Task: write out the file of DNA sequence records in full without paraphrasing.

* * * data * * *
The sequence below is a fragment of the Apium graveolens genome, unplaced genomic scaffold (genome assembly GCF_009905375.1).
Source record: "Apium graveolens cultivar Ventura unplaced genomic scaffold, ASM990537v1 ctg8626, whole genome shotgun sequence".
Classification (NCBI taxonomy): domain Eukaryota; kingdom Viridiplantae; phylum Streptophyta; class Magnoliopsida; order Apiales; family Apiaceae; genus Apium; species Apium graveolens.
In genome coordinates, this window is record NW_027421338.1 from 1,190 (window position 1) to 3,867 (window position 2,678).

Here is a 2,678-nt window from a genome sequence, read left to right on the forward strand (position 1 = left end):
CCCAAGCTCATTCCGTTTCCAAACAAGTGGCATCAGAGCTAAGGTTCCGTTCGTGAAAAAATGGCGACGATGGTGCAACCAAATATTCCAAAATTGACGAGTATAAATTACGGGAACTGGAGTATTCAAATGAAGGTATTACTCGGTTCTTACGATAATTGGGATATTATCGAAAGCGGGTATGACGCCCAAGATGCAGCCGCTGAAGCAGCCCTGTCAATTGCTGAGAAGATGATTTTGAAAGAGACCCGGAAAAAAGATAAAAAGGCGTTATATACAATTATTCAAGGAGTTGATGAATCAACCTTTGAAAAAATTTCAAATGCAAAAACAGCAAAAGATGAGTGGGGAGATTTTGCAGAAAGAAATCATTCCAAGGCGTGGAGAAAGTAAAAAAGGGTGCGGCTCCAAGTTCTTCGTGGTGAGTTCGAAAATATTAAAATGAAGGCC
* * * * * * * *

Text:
The sequence below is a fragment of the Apium graveolens genome, unplaced genomic scaffold (genome assembly GCF_009905375.1).
Source record: "Apium graveolens cultivar Ventura unplaced genomic scaffold, ASM990537v1 ctg8626, whole genome shotgun sequence".
Classification (NCBI taxonomy): domain Eukaryota; kingdom Viridiplantae; phylum Streptophyta; class Magnoliopsida; order Apiales; family Apiaceae; genus Apium; species Apium graveolens.
In genome coordinates, this window is record NW_027421338.1 from 1,190 (window position 1) to 3,867 (window position 2,678).

Here is a 2,678-nt window from a genome sequence, read left to right on the forward strand (position 1 = left end):
CCCAAGCTCATTCCGTTTCCAAACAAGTGGCATCAGAGCTAAGGTTCCGTTCGTGAAAAAATGGCGACGATGGTGCAACCAAATATTCCAAAATTGACGAGTATAAATTACGGGAACTGGAGTATTCAAATGAAGGTATTACTCGGTTCTTACGATAATTGGGATATTATCGAAAGCGGGTATGACGCCCAAGATGCAGCCGCTGAAGCAGCCCTGTCAATTGCTGAGAAGATGATTTTGAAAGAGACCCGGAAAAAAGATAAAAAGGCGTTATATACAATTATTCAAGGAGTTGATGAATCAACCTTTGAAAAAATTTCAAATGCAAAAACAGCAAAAGATGAGTGGGGAGATTTTGCAGAAAGAAATCATTCCAAGGCGTGGAGAAAGTAAAAAAGGGTGCGGCTCCAAGTTCTTCGTGGTGAGTTCGAAAATATTAAAATGAAGGCC